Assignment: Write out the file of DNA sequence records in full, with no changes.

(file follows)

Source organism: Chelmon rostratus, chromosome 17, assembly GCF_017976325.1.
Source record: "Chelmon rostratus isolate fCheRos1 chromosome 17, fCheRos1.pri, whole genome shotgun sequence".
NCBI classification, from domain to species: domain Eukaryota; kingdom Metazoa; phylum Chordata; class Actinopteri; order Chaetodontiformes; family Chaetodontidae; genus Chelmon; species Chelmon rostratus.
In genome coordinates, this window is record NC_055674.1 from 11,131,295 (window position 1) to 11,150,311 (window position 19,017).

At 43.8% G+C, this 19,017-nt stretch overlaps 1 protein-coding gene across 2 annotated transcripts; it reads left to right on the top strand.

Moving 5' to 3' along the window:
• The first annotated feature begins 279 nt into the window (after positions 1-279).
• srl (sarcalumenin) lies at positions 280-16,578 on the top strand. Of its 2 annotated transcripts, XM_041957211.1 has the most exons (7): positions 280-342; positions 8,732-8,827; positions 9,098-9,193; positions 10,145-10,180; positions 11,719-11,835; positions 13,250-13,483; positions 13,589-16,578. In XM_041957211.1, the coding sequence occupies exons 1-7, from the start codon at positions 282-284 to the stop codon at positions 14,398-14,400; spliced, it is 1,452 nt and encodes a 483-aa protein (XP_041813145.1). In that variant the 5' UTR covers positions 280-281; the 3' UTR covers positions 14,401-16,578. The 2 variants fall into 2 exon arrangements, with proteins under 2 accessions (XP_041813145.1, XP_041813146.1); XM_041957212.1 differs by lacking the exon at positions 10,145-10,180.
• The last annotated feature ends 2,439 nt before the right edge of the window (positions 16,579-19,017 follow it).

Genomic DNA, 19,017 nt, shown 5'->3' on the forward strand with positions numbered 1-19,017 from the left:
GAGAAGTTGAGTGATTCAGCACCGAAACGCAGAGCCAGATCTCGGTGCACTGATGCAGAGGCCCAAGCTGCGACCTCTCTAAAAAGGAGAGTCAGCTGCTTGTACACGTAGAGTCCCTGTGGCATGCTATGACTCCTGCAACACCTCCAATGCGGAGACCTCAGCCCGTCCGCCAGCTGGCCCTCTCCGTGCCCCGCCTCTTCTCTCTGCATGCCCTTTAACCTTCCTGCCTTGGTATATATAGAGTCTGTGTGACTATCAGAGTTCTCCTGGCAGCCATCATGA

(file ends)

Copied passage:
Source organism: Chelmon rostratus, chromosome 17, assembly GCF_017976325.1.
Source record: "Chelmon rostratus isolate fCheRos1 chromosome 17, fCheRos1.pri, whole genome shotgun sequence".
NCBI classification, from domain to species: domain Eukaryota; kingdom Metazoa; phylum Chordata; class Actinopteri; order Chaetodontiformes; family Chaetodontidae; genus Chelmon; species Chelmon rostratus.
In genome coordinates, this window is record NC_055674.1 from 11,131,295 (window position 1) to 11,150,311 (window position 19,017).

At 43.8% G+C, this 19,017-nt stretch overlaps 1 protein-coding gene across 2 annotated transcripts; it reads left to right on the top strand.

Moving 5' to 3' along the window:
• The first annotated feature begins 279 nt into the window (after positions 1-279).
• srl (sarcalumenin) lies at positions 280-16,578 on the top strand. Of its 2 annotated transcripts, XM_041957211.1 has the most exons (7): positions 280-342; positions 8,732-8,827; positions 9,098-9,193; positions 10,145-10,180; positions 11,719-11,835; positions 13,250-13,483; positions 13,589-16,578. In XM_041957211.1, the coding sequence occupies exons 1-7, from the start codon at positions 282-284 to the stop codon at positions 14,398-14,400; spliced, it is 1,452 nt and encodes a 483-aa protein (XP_041813145.1). In that variant the 5' UTR covers positions 280-281; the 3' UTR covers positions 14,401-16,578. The 2 variants fall into 2 exon arrangements, with proteins under 2 accessions (XP_041813145.1, XP_041813146.1); XM_041957212.1 differs by lacking the exon at positions 10,145-10,180.
• The last annotated feature ends 2,439 nt before the right edge of the window (positions 16,579-19,017 follow it).

Genomic DNA, 19,017 nt, shown 5'->3' on the forward strand with positions numbered 1-19,017 from the left:
GAGAAGTTGAGTGATTCAGCACCGAAACGCAGAGCCAGATCTCGGTGCACTGATGCAGAGGCCCAAGCTGCGACCTCTCTAAAAAGGAGAGTCAGCTGCTTGTACACGTAGAGTCCCTGTGGCATGCTATGACTCCTGCAACACCTCCAATGCGGAGACCTCAGCCCGTCCGCCAGCTGGCCCTCTCCGTGCCCCGCCTCTTCTCTCTGCATGCCCTTTAACCTTCCTGCCTTGGTATATATAGAGTCTGTGTGACTATCAGAGTTCTCCTGGCAGCCATCATGA